[0037] Moreover, the microprocessor 9 activates the ring-load circuit 15 to make the focus ring 3 operate as a speed-changing ring. That is, the ring-load circuit 15 applies a mechanical or electrical load on the focus ring 3, whereby the user can feel a “click.” The operation of the microprocessor 9, described above, will be explained later in detail.

[0038]FIGS. 2 and 3 illustrate the outer appearance of the camera-incorporated VTR 1. FIG. 2 is a perspective view, showing the LCD panel 13 turned toward the viewfinder 16. As indicated earlier, the LCD panel 13 can rotate in at least two directions, i.e., forward direction and reverse direction around the joint 17 that couples the panel 13 with the housing. If the LCD panel 13 is said to rotate in the forward direction to assume the position shown in FIG. 2, it is rotated in the reverse direction to take the position depicted in FIG. 3. The LCD panel 13 can, of course, be tilt up and down around the joint 17.

[0039] In the camera-incorporated VTR 1, the panel-mirror detecting circuit 14 detects the direction in which the LCD panel 13 has been rotated. In accordance with the direction detected by the circuit 14, the microprocessor 9 changes the direction in which to rotate the focus ring 3 operating as speed-changing ring.

[0040] Assume that the LCD panel 13 has been rotated, for example, in the forward direction as is illustrated in FIG. 2. Then the speed-changing ring (focus ring) 3 is said to be rotated in a positive (+) direction if it is rotated clockwise, and in a negative (−) direction if it is rotated counterclockwise. If the signal Sd indicates that the ring 3 has been rotated in the positive (+) direction, the microprocessor 9 instructs the reproducing circuit 8 to reproduce an image signal at an increased speed. Conversely, if the signal Sd indicates that the ring 3 has been rotated in the negative (−) direction, the microprocessor 9 instructs the reproducing circuit 8 to reproduce an image signal at a decreased speed.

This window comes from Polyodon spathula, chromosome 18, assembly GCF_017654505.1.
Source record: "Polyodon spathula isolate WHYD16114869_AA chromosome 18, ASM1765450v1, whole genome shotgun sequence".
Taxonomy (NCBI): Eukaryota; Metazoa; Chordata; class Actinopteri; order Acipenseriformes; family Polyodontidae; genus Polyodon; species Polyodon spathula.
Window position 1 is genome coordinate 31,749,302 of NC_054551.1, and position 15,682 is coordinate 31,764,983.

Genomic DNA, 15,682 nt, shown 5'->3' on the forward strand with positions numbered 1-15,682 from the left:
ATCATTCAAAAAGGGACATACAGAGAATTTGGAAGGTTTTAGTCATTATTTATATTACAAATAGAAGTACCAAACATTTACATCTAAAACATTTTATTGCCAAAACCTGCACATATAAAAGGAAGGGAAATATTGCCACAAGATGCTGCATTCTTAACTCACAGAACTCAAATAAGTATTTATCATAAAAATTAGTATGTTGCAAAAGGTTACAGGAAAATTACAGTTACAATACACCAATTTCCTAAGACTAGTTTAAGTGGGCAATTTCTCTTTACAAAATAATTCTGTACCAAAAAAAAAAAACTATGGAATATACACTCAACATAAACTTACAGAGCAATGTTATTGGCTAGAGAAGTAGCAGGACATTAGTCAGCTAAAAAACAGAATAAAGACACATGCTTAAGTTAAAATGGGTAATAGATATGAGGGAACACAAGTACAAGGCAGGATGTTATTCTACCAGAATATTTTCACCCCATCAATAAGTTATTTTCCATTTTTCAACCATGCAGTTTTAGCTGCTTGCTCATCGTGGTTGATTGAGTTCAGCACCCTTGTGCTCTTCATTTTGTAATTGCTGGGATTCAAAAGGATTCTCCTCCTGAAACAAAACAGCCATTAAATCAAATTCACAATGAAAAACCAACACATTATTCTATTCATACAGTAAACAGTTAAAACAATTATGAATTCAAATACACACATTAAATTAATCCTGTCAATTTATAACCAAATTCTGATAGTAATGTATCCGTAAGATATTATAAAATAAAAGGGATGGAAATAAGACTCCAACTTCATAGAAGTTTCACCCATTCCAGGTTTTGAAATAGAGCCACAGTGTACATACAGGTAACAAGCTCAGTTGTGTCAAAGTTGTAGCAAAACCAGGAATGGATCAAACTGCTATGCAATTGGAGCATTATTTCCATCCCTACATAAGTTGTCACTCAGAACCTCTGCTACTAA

[0041] Assume that the LCD panel 13 has been rotated, for example, in the reverse direction as is illustrated in FIG. 3. Then the speed-changing ring (focus ring) 3 is said to be rotated in the positive (+) direction if it is rotated clockwise, and in the negative (−) direction if it is rotated counterclockwise. If the signal Sd indicates that the ring 3 has been rotated in the positive (+) direction, the microprocessor 9 instructs the reproducing circuit 8 to reproduce an image signal at an increased speed. Conversely, if the signal Sd indicates that the ring 3 has been rotated in the negative (−) direction, the microprocessor 9 instructs the reproducing circuit 8 to reproduce an image signal at a decreased speed.

[0042]FIG. 4 depicts an example of the ring-load circuit 15. The example is a mechanical load. It comprises a ring gear 21 and a tongue 22. The ring gear 21 is directly coupled with the focus ring 3 and rotates in the same direction as the focus ring 3 is rotated. The tongue 22 remains spaced apart from the ring gear 21, exerting no load on the gear 21, as long as the focus ring 3 is used to bring the object into focus. To use the focus ring 3 as a speed-changing ring in reproducing an image signal, the tongue 22 is moved to contact the ring gear 21 under the control of the microprocessor 9. Once set in contact with the ring gear 21, the tongue 22 applies a load on the ring gear 21. The method of applying a mechanical load or an electrical load is known in the art. The microprocessor 9 causes the ring-load circuit 15 to exert a load on the focus ring 3 for making the user to feel a “click” in the playback mode only. This characterizes the present embodiment.

[0043] The sequence of operation that the camera-incorporated VTR 1 performs will be explained, with reference to the flowchart of FIG. 5, FIGS. 1 to 4 and FIGS. 6 to 11. FIG. 5 illustrates the control sequence that the microprocessor 9 carries out.

[0044] First, the microprocessor 8 determines in Step S1 whether the focus ring 3 has been rotated or not. If the focus ring 3 is found rotated, the operation goes to Step S2. As pointed out earlier, the microprocessor 9 has the information showing the direction in which the LCD panel 13 has been rotated. Alternatively stated, the microprocessor 9 has received an output signal of the panel-mirror detecting circuit 14.